In an action-packed night on the track, Matt Centrowitz held off the closely clustered field in the final straightaway to become the first American man to win the 1,500 meters since 1908.

And it was another record-setting night for Allyson Felix. She anchored the U.S. to victory in the 4x400 relay victory, giving her a sixth career gold medal, the most ever by a woman in track. She broke her own record, which she set on Friday night as part of the gold-medal winning women's 4x100-meter relay.

The only American woman to win more gold medals than Felix in any sport is swimmer Jenny Thompson, who has eight.

Also, Britain's Mo Farah won the 5,000 meters to go with his 10,000-meter title earlier in the games, repeating a difficult double victory in distance running that he also pulled off in London four years ago.

Farah spends much of his time in the U.S. and often trains with Centrowitz.

In 2012, Centrowitz missed a medal in the 1,500 by four-hundredths of a second and he made it his mission to improve his speed on the last lap. It showed on Saturday.

The entire pack ran a pedestrian pace for the first three laps and was tightly clustered, but then Centrowitz burst into the lead and unleashed a blistering 50.6-second last lap that no one else could match. His time was 3:50:00.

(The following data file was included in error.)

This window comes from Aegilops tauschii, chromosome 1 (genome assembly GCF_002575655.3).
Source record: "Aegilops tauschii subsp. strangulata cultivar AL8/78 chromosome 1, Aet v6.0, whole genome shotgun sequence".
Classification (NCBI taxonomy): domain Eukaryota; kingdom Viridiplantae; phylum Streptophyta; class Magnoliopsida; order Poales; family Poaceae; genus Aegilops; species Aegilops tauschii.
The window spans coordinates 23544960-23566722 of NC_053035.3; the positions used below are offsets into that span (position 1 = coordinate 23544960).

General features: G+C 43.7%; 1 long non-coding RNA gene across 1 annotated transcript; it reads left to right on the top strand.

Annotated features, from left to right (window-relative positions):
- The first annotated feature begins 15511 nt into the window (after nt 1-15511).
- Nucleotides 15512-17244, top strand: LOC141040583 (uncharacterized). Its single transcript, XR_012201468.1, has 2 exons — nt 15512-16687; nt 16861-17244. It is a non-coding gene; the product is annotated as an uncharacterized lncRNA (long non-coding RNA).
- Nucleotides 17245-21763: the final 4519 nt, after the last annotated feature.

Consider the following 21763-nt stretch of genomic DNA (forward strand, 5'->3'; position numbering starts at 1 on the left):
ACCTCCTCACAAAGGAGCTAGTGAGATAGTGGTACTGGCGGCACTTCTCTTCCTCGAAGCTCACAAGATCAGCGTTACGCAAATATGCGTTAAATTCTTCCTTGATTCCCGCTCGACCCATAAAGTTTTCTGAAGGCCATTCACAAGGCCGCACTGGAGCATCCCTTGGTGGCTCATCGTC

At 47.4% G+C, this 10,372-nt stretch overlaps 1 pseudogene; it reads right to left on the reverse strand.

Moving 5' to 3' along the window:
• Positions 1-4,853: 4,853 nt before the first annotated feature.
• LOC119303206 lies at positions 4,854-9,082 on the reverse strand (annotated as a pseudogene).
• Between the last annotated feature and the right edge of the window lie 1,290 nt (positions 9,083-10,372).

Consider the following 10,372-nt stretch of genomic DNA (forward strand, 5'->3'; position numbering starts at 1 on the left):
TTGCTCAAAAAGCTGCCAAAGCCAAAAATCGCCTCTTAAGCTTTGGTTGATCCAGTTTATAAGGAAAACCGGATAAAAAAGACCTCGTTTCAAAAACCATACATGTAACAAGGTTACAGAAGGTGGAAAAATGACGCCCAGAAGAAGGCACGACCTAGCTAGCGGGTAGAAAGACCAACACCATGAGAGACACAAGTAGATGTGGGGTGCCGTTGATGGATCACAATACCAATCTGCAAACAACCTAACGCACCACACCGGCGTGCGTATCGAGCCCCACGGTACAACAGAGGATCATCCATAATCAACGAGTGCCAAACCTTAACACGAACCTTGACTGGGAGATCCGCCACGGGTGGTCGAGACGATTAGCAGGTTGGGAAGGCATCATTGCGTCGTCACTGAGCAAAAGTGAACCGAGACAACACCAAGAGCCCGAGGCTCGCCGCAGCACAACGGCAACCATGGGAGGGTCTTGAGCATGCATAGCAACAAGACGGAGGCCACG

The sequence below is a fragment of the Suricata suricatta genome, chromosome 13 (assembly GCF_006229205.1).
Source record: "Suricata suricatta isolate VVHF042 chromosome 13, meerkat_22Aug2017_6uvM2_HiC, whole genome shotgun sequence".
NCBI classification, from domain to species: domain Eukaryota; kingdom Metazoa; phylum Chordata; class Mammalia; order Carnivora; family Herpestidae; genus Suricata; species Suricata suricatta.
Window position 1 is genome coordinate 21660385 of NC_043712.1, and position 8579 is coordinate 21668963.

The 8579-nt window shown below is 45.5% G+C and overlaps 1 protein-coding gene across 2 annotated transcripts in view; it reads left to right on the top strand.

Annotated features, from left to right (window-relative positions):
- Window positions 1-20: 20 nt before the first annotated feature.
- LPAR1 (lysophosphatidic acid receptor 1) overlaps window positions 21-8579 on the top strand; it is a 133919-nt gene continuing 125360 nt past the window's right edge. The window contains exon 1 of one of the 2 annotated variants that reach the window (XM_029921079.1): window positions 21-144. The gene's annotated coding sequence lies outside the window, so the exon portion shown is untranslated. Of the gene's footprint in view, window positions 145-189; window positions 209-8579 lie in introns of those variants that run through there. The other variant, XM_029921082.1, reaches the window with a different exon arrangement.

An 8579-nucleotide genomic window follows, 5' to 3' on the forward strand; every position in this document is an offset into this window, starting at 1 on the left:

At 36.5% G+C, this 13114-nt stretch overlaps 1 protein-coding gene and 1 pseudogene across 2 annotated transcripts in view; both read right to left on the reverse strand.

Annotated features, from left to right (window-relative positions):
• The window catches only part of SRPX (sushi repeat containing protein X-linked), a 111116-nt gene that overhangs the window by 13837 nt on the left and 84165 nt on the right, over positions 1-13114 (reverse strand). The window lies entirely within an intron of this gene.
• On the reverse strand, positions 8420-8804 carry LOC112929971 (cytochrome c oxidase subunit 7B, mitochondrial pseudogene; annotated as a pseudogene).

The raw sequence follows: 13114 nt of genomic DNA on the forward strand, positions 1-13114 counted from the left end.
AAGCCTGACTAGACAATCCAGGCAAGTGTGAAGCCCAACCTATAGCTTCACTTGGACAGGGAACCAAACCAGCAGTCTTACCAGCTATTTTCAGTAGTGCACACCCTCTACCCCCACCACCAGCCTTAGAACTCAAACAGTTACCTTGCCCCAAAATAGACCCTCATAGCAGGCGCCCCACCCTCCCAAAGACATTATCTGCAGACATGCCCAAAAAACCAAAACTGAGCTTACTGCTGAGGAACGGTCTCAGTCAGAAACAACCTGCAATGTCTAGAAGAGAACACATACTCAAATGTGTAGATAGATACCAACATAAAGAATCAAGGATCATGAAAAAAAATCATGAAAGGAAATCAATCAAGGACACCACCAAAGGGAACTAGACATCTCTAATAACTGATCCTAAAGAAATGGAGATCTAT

His father, also named Matt Centrowitz, cheered wildly in the stands. The elder Centrowitz was an Olympian himself as a distance runner, though he never medaled. He's now the track coach at American University in Washington.

While the U.S. has won far more track medals than any other country in Olympic history, the 1,500 meters — the metric mile — had eluded the Americans ever since Mel Sheppard took the event in 1908 in London.

Winning two distance events has become increasingly rare at the Olympics, yet Britain's Farah has pulled it off in London and in Rio. He has relied on the same strategy time and again, hanging back for the first half of the race, then gradually moving through the pack, and ultimately sprinting the the final lap at a pace his rivals cannot sustain.

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